Rule Set Execution Package
A rule set execution package ties together all the foregoing database objects. In one embodiment, this package is programmed to (a) receive an instance of a primitive event; (b) record the event instance in the event repository 102 (
The runtime behavior of a rule set is determined by the rule set execution package that is automatically generated at the time of rule set creation. This package takes the rule set configuration with respect to the event structures, conflict resolution criteria, event consumption, etc., into account. This package is broken into procedures to perform various operations on the rule set, as described herein. Some of the user-initiated operations are internally mapped to these procedures. The package is primarily used for processing the primitive events.
Although the same set of database objects can be used for any rule-based application managed in the database, the structure of some of these objects varies based on the event structure configuration. Further, the type of data stored in the primitive conditions table and the incremental results table varies based on the type of the rule (AND, ANY, NEGATION, etc.) a row is representing, as described hereafter.
The event processing procedures defined in the rules set execution package accept an event from an event source 108 (
At block 602, determine that a first part of a condition of the rule is satisfied by an instance of a first primitive event of the multiple primitive events. The first part of the condition must be satisfied to trigger an action corresponding to the rule. In one embodiment, information about the instance of the first primitive event is stored in a primitive events table, such as primitive events table 400 of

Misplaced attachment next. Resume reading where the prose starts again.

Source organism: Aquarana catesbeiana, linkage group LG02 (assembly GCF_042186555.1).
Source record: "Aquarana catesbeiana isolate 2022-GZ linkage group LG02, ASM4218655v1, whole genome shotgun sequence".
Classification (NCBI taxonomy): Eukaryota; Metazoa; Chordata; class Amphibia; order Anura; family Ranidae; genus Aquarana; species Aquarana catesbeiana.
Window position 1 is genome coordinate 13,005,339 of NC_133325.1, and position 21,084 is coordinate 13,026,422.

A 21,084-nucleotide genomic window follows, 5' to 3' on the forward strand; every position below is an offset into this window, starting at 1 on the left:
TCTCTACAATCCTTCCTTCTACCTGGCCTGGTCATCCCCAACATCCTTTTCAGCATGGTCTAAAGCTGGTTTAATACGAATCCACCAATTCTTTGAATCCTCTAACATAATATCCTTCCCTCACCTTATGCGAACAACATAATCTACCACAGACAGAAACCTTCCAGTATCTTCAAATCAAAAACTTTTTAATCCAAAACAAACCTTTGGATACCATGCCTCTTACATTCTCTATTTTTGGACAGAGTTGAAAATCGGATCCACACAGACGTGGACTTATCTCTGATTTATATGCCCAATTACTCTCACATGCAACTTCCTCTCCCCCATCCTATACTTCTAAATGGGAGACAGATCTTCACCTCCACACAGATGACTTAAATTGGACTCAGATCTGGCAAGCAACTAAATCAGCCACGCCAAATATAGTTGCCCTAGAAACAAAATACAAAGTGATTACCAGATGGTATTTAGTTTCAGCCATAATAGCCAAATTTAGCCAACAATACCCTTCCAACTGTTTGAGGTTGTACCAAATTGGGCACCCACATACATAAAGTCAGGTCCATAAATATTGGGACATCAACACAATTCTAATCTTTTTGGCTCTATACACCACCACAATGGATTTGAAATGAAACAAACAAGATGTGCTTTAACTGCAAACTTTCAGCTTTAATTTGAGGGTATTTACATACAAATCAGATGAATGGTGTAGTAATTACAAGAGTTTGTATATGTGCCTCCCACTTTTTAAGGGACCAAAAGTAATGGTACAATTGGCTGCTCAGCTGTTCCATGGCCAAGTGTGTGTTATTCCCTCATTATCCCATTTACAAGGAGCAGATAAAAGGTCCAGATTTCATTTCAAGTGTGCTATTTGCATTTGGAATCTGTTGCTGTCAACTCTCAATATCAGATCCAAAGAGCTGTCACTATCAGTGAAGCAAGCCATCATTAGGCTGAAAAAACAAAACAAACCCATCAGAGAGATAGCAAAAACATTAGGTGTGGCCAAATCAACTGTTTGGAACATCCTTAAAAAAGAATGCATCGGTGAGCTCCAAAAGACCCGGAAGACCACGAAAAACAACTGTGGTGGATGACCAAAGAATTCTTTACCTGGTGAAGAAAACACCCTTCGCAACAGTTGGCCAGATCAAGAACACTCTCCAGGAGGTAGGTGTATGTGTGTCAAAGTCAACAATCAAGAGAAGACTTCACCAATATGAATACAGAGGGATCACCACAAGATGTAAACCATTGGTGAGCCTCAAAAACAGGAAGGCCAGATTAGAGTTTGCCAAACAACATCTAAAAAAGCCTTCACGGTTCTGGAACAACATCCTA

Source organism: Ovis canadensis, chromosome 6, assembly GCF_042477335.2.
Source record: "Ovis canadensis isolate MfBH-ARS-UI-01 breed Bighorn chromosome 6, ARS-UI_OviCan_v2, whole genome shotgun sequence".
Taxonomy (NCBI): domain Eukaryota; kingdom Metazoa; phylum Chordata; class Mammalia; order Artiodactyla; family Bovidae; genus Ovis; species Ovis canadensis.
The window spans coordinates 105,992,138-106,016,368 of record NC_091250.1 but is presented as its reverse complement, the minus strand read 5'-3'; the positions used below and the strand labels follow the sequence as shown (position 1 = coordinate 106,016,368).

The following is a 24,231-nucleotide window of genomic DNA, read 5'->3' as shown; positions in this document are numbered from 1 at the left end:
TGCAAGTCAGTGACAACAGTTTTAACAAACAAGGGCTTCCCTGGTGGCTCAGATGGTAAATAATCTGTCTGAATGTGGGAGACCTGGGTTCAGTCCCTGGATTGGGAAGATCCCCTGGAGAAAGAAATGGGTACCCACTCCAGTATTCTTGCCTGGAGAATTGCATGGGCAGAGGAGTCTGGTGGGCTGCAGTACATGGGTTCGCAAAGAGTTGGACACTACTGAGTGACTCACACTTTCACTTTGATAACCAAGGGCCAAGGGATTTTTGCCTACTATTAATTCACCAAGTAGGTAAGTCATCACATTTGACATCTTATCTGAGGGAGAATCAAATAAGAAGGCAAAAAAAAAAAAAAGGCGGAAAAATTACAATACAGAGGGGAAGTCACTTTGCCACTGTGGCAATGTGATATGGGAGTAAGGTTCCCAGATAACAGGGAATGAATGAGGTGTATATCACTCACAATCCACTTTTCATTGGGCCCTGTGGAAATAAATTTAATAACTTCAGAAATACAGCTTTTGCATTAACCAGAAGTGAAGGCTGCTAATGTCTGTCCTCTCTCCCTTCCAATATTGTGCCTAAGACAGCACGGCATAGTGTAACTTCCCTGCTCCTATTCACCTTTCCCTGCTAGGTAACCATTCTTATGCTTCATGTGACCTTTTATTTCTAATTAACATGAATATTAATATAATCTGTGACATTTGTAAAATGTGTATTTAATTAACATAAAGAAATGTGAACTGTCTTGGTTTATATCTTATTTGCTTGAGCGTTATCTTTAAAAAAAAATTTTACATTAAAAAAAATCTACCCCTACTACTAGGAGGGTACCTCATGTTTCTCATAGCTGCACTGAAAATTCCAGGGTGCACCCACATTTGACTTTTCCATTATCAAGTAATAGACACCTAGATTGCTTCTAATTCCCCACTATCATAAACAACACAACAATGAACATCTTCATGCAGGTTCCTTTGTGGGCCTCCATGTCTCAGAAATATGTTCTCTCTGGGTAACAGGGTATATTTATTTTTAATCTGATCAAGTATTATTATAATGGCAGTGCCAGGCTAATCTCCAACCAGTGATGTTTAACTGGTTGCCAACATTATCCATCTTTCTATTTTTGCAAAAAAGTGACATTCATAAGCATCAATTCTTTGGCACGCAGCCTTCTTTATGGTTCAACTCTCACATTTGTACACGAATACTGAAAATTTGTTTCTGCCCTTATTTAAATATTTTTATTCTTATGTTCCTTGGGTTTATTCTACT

For example, the primitive rule conditions that correspond to the instance of the first primitive event are evaluated using a SQL query with an EVALUATE operator, as described U.S. patent application Ser. No. 10/815,220. In one embodiment, such a SQL query operates on a corresponding expression column in the primitive conditions table, such as any of columns 302 a, 304 a, 306 a of primitive conditions table 300 of
At this point, the results from the query with the EVALUATE operator may be joined with an incremental results table to identify the rules that are satisfied with the current event and past events for which state information is already stored in the incremental results table. In one embodiment, this join operation is performed whenever a primitive event is determined to satisfy a part of a rule condition. This join operation is optimized for any equality join predicate specified at the rule set level, i.e., a join predicate that is common across all the rules, such as bank.SubjectId=transport.SujectId=fldReport.SubjectId, should be satisfied for the three events to be considered related.
The results from the join operation may be further processed to identify the rules for which all the required primitive conditions are satisfied by instances of primitive events, for the rules' actions to be triggered. For each of these rules, its join predicate is evaluated using the corresponding primitive event information.